The occurrence and pathogenetic role of intrahepatic deposits of immunoglobulins in experimental viral infection have been evaluated by determining with immunofluorescence their capacity to fix complement in vitro [in vitro complement fixation (VCF)]. Liver biopsies from chimpanzees chronically or acutely infected with hepatitis B virus or the hepatitis B surface antigen (HBsAg)-associated δ agent were used in the study. VCF was observed in each animal expressing hepatitis B core antigen (HBcAg) or δ antigen in the liver and concurrently circulating the homologous antibody in the blood. In acutely infected animals, VCF appeared at the same time that the homologous serum antibody appeared, and the intensity of VCF staining was proportional to the antibody titer in the serum. In animals expressing sequentially the HBcAg/antibody system and then δ antigen and antibody to δ, VCF was first observed in HBcAg-containing nuclei and then in nuclei expressing δ antigen. There was no relationship between VCF and intrahepatic expression of HBsAg or serologic expression of hepatitis B e antigen (HBeAg).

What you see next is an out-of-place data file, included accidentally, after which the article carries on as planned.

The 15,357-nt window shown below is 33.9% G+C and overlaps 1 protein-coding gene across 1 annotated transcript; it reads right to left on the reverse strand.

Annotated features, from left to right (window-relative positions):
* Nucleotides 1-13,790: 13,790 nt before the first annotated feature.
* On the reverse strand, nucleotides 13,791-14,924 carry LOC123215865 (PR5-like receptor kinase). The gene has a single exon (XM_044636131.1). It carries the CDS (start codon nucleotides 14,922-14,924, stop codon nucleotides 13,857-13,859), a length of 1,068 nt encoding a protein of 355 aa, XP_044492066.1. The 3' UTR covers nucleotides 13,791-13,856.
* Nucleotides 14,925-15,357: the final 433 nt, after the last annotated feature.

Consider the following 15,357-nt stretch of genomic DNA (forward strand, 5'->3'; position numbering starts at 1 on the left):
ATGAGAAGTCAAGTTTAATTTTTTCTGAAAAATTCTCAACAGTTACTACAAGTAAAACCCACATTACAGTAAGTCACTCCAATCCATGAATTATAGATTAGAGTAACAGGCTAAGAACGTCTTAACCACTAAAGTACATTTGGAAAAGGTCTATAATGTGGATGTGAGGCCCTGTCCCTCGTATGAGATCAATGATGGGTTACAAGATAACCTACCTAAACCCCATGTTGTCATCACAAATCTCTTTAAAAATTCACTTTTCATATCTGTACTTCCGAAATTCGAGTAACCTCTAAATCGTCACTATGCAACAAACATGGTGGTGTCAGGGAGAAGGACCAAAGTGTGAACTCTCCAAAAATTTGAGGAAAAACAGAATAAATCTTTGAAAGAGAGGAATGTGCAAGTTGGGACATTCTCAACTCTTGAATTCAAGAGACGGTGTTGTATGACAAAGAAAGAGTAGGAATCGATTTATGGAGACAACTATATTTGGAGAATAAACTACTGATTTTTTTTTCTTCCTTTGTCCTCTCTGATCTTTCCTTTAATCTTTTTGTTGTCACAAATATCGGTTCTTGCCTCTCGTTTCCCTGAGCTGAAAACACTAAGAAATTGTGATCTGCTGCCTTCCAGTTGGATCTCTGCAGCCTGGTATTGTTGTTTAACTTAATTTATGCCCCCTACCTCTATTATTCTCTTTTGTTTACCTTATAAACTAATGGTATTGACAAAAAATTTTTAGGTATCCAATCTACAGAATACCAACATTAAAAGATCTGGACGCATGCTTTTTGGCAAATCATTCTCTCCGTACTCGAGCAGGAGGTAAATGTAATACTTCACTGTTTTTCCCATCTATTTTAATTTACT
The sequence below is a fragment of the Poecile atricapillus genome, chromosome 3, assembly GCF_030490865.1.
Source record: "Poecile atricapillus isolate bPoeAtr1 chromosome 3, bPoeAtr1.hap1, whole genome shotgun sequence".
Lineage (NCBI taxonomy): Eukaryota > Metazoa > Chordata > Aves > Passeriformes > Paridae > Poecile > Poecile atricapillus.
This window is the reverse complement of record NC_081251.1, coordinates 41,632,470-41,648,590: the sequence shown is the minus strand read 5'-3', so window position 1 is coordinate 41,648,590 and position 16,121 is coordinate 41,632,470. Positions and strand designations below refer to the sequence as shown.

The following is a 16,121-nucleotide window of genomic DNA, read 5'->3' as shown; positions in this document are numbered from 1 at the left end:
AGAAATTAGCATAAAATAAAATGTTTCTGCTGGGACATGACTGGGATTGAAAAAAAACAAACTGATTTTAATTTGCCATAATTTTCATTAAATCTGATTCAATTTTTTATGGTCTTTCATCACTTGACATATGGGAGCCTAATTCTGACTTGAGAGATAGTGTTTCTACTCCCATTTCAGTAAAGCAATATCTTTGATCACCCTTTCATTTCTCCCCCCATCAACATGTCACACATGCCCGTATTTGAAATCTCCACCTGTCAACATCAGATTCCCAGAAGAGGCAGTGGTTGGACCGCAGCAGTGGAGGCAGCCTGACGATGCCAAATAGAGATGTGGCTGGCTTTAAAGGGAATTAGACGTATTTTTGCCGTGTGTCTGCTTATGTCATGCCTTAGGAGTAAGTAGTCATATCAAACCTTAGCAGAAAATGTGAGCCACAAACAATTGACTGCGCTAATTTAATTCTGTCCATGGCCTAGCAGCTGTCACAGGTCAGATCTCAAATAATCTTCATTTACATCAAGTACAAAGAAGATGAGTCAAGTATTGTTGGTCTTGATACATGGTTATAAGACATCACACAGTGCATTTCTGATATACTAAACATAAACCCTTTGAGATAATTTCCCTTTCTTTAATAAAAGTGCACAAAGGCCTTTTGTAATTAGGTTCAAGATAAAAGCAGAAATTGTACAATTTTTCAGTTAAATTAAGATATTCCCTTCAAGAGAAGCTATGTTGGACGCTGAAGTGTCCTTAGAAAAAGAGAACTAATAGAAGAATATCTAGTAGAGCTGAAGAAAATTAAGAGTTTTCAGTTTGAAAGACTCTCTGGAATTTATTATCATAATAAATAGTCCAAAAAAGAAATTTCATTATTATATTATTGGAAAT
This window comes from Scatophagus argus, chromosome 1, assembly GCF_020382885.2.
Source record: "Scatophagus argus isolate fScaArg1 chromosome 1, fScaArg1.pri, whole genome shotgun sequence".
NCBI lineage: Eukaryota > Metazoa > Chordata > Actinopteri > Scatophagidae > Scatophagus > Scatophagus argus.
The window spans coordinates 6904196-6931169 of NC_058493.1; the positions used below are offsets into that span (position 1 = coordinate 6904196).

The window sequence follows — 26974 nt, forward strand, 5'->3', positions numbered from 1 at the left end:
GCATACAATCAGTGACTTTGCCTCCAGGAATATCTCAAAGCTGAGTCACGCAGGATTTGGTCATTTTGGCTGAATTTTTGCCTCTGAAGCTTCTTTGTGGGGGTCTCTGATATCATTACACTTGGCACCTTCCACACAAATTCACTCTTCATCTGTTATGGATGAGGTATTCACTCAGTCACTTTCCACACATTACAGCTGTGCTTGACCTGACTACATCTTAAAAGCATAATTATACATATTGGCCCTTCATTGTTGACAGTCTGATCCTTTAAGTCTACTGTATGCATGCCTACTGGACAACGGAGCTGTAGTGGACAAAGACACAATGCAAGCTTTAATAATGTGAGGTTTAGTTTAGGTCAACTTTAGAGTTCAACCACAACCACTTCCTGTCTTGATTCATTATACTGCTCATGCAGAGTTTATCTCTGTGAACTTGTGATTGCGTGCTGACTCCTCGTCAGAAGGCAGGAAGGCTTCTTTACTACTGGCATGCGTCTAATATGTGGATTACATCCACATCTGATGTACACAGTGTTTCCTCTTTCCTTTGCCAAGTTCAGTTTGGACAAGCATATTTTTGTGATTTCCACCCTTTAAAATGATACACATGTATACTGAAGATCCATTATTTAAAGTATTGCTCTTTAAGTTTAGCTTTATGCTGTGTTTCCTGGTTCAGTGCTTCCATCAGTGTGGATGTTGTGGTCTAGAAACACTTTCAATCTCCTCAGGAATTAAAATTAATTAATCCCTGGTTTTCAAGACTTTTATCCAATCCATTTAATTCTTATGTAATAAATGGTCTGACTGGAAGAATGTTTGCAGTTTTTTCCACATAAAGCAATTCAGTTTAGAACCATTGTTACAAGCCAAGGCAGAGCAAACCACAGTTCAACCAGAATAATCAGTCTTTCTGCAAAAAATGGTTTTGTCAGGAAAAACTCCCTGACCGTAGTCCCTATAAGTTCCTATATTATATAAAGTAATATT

A positive VCF reaction appears related to the formation of intrahepatic immune complexes between HBcAg or δ antigen and the homologous antibody. Although acute hepatitis developed in parallel with the occurrence of VCF in two animals, strong VCF fluorescence was also observed in each of the asymptomatic carriers of HBsAg, and, in one of them, preexisting VCF staining of HBcAg disappeared in parallel with development of acute hepatitis.
In experimentally infected chimpanzees, the finding in liver biopsies of immune complexes detectable by VCF appears to be a common epiphenomenon without pathogenic significance.